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Developing a Strategic Plan for a Successful Optometry Practice

So, you just graduated from optometry school, passed all of your boards, and are ready to start your own practice you’ve been dreaming of for what felt like forever, huh?

Before you plunge into a new chapter in your life, you need to sit down and figure out your game plan. People typically think having a business plan is good enough, but a strategic plan is a crucial tool that allows your practice as a whole to veer toward a clear, mutual goal.

If your “game plan” was to just open a practice and provide “high-quality medical services” and “excellent customer service,” your business will not thrive.

The optometric industry today is a lot more dynamic and unfortunately, it’s not as simple as opening an optical and making big bucks anymore. With the growth of corporate chains, e-commerce services and distributors, and competition among private practices, the competitive environment has become more and more profound.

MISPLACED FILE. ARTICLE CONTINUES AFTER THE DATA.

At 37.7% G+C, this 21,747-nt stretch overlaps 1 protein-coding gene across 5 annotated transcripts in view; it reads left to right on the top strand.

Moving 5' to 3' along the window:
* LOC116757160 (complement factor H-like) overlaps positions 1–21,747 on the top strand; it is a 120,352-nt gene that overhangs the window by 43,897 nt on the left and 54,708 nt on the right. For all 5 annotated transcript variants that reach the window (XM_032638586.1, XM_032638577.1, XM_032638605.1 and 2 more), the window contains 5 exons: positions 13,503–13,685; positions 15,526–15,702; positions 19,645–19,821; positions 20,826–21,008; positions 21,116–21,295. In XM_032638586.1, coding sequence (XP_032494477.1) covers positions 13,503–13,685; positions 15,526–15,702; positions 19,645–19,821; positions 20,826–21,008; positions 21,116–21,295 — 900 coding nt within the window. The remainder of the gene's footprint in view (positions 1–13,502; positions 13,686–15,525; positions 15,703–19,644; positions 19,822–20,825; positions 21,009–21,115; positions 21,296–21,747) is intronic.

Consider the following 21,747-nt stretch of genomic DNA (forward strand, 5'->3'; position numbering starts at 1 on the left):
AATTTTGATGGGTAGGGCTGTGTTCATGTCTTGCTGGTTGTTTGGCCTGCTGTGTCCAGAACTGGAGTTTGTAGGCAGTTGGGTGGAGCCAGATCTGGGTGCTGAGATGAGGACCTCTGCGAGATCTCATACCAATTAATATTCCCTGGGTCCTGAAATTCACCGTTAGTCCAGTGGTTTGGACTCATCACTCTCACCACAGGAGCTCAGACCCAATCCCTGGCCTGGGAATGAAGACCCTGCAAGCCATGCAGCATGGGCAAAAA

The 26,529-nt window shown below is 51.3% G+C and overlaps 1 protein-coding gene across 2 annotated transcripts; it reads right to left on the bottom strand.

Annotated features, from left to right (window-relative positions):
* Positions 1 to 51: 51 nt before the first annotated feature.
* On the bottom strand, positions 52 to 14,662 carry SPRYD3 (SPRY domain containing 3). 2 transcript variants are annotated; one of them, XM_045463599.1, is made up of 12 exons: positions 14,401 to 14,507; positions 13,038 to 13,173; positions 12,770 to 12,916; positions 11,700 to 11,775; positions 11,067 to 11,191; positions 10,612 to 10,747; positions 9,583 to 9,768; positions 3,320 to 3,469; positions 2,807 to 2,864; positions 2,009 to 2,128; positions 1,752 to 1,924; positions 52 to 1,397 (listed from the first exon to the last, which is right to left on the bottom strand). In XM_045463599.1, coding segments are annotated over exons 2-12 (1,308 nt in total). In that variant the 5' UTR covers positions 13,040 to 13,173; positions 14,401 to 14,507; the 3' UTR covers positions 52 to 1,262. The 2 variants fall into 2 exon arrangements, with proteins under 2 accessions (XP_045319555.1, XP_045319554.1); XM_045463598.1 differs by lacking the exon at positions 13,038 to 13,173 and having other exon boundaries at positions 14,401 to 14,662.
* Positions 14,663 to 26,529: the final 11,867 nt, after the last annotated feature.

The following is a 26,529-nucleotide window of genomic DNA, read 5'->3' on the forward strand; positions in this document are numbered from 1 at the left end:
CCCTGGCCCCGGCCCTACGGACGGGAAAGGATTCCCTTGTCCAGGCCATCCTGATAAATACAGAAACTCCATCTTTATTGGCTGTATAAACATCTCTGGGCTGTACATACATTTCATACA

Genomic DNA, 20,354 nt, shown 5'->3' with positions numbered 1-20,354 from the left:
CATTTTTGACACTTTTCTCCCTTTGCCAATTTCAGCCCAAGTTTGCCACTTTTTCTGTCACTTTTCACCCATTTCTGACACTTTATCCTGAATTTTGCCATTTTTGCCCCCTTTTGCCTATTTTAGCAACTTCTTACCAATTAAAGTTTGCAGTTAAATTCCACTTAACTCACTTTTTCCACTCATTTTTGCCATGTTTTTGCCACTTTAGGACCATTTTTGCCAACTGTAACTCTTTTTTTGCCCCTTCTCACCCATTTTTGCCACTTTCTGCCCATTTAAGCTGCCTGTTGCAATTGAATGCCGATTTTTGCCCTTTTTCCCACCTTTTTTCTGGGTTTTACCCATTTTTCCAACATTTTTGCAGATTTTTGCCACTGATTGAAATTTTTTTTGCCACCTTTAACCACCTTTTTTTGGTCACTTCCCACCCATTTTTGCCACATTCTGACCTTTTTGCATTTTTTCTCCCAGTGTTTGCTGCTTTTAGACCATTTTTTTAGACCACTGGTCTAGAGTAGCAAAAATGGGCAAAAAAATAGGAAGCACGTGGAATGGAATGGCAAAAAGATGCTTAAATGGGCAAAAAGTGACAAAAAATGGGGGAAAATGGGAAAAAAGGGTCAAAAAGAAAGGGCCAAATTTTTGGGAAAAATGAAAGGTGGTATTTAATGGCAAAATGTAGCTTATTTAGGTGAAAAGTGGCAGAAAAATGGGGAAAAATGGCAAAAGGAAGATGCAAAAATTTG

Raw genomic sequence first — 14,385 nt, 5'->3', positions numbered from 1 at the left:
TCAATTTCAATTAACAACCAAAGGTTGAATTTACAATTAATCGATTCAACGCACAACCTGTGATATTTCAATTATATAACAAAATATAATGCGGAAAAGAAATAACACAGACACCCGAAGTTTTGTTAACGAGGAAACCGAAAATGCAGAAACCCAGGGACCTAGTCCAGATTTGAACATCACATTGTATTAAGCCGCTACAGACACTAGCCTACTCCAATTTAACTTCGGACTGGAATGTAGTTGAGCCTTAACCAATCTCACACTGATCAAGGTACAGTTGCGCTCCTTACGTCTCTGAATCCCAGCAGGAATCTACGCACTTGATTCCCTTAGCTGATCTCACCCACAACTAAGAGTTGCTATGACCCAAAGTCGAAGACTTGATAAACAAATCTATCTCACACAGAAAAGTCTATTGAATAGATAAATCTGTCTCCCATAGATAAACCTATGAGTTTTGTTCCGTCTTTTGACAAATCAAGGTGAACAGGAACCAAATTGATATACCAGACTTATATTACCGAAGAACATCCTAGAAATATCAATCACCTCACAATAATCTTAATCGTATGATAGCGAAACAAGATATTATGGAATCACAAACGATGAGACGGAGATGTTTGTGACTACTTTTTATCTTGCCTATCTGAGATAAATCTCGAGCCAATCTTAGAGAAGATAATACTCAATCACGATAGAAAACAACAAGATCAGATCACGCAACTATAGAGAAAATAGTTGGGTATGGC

So, what can you do to make sure you’re making the right decisions when running a practice?

The root of it comes from developing a strategic plan.

When developing a strategic plan, an owner must ask him or herself the following questions:

  • How will my practice create value?
  • How will my practice capture value?
  • How will my practice sustain value?

At first glance, this may seem obvious and unnecessary; however, if you take the time to explicitly define them, when the time comes to make important decisions, it will be clear which options will drive you toward your goal and which will deter you.

Business is like chess, you need to take the time to analyze your (and your opponent’s) moves and counter them. Your strategic plan should also be flexible and adapt with your environment.